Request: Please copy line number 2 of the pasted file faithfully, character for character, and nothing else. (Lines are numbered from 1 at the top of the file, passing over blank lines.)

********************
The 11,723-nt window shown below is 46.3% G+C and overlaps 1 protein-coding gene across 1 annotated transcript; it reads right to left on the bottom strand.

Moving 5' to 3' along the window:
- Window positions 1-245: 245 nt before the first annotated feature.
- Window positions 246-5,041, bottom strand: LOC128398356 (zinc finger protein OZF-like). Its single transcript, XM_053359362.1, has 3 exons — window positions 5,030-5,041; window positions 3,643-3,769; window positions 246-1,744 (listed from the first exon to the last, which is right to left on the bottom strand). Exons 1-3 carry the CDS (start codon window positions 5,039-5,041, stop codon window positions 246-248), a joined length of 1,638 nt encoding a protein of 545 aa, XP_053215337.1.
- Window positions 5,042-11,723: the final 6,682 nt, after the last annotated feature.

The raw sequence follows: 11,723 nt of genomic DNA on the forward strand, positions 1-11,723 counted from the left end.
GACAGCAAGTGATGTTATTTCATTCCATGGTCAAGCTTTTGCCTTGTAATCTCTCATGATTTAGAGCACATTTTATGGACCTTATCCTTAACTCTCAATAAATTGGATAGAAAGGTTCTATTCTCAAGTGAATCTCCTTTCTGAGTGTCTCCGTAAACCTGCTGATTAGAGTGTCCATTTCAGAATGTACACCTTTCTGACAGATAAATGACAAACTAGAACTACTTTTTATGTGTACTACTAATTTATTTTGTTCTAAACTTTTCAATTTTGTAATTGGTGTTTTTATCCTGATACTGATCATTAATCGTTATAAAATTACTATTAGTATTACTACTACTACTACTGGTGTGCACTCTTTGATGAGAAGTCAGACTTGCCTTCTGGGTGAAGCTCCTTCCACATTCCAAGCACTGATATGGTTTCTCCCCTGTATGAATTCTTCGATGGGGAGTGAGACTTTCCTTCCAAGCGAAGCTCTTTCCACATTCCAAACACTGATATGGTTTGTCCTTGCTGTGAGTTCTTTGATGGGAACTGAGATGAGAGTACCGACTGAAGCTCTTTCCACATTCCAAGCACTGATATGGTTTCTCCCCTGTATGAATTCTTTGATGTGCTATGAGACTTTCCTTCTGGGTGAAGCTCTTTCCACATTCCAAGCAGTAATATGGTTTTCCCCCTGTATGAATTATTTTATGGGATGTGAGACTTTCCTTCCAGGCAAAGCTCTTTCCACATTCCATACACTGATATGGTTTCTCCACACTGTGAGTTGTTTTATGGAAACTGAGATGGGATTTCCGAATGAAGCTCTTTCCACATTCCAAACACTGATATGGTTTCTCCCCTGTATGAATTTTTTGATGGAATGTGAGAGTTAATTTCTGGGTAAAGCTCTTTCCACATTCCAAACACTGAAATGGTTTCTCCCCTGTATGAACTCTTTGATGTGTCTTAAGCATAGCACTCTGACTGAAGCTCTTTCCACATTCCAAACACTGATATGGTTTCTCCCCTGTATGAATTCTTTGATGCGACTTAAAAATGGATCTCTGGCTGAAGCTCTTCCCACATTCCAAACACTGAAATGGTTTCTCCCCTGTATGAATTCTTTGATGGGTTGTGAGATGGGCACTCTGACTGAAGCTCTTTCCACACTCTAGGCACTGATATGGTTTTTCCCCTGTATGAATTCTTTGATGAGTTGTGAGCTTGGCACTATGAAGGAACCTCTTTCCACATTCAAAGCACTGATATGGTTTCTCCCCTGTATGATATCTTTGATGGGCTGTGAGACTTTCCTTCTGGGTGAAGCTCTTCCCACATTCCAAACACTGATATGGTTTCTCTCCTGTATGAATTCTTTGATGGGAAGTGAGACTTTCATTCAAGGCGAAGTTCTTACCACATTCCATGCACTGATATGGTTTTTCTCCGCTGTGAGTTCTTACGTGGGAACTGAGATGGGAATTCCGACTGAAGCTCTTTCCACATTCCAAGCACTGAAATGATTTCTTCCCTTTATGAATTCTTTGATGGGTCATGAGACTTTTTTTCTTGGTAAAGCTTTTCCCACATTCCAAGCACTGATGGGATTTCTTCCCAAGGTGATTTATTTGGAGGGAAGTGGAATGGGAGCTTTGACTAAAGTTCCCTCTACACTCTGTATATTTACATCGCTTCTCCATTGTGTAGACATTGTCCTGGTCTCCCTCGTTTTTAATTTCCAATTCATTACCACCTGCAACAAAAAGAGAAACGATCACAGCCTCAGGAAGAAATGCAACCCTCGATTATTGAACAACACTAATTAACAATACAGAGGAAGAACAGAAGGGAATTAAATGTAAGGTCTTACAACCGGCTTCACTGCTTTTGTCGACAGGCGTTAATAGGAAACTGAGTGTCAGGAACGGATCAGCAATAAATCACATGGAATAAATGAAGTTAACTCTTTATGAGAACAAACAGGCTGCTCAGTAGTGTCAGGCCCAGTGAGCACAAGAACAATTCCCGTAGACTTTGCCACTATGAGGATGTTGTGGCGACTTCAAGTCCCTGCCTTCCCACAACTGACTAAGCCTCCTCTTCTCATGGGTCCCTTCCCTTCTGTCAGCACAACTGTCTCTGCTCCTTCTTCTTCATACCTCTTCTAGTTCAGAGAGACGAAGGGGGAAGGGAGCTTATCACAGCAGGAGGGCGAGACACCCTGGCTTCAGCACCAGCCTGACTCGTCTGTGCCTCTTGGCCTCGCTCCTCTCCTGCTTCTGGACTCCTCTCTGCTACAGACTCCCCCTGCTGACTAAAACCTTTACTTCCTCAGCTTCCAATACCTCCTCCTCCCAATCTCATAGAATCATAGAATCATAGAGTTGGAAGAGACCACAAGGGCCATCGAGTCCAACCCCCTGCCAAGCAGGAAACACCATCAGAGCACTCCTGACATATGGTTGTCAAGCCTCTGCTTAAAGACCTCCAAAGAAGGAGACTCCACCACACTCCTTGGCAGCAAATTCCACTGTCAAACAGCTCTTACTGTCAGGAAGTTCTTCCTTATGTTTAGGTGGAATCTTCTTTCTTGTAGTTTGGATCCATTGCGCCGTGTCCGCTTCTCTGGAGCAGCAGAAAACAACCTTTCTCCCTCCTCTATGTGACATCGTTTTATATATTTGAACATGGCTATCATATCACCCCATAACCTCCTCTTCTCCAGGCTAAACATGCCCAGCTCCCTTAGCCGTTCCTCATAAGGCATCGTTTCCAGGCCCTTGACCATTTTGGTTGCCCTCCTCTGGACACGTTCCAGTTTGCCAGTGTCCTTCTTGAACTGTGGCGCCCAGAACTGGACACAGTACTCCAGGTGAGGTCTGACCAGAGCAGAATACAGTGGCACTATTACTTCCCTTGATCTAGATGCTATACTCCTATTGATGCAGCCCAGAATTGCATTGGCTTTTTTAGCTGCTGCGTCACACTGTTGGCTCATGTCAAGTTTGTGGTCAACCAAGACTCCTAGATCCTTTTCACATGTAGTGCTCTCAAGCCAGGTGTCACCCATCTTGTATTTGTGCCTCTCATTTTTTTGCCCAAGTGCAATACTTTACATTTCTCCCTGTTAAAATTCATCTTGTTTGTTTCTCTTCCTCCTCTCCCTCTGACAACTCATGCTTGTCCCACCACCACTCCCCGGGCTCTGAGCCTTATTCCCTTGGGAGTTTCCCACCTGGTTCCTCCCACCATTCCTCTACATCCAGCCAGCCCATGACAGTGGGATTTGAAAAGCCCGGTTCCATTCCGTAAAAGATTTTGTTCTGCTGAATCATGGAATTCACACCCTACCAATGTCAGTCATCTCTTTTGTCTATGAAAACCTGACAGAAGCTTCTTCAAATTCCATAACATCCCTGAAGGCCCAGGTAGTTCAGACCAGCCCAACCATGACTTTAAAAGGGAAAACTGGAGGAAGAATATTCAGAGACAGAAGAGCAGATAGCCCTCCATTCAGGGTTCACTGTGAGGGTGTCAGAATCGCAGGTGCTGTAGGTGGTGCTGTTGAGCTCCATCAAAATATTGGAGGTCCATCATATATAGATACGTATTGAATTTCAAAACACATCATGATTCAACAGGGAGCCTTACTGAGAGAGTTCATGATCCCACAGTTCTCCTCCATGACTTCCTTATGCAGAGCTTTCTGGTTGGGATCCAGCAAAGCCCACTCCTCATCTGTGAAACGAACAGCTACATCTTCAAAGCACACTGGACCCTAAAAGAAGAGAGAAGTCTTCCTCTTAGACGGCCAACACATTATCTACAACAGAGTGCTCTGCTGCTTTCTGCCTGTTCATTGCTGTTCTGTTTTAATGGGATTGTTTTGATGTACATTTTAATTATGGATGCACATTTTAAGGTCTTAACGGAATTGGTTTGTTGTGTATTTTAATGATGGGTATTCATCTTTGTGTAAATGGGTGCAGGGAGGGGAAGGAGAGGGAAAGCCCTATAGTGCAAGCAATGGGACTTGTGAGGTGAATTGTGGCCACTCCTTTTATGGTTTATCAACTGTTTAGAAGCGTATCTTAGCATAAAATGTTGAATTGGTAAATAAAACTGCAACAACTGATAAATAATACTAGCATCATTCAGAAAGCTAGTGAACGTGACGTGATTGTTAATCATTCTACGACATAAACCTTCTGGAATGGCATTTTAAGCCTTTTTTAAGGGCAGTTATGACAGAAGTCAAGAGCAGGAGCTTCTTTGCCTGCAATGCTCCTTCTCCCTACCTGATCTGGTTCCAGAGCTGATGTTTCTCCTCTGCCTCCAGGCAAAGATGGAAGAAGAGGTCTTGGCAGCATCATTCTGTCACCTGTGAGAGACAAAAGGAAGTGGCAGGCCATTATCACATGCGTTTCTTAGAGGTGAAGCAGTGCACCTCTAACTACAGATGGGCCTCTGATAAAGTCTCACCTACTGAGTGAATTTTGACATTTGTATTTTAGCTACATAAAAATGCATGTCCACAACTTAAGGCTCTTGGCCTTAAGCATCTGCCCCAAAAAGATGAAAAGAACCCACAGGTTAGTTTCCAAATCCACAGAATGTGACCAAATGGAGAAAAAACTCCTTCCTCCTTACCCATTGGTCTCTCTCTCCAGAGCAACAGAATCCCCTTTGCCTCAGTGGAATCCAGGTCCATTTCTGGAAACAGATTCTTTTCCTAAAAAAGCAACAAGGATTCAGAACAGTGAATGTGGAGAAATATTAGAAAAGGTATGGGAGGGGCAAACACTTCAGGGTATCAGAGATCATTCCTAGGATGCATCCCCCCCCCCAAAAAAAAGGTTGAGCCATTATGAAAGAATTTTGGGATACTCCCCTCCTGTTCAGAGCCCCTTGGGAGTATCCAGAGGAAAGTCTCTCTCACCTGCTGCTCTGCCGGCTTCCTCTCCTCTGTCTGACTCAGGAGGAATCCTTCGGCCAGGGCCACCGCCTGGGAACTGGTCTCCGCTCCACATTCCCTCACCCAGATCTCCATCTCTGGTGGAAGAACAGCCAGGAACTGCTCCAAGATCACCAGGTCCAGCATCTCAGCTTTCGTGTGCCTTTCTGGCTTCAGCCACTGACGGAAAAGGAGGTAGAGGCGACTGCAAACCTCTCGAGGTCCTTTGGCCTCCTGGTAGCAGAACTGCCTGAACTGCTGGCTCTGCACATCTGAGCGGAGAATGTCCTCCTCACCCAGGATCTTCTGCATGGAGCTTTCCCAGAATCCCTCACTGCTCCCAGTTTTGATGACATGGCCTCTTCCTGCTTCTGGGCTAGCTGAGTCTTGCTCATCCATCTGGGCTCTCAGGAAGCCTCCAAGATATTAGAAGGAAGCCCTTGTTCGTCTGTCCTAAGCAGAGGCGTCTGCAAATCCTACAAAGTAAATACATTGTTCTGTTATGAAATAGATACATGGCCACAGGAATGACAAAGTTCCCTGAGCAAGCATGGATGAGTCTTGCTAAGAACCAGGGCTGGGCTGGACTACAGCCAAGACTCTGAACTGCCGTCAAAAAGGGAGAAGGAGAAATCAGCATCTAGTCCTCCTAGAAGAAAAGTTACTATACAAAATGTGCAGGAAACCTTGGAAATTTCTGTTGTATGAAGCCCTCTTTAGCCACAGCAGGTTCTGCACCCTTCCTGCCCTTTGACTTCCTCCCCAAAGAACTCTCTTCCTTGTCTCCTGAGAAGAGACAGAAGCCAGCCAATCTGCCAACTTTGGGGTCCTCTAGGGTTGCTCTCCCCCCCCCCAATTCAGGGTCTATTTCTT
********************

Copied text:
Moving 5' to 3' along the window: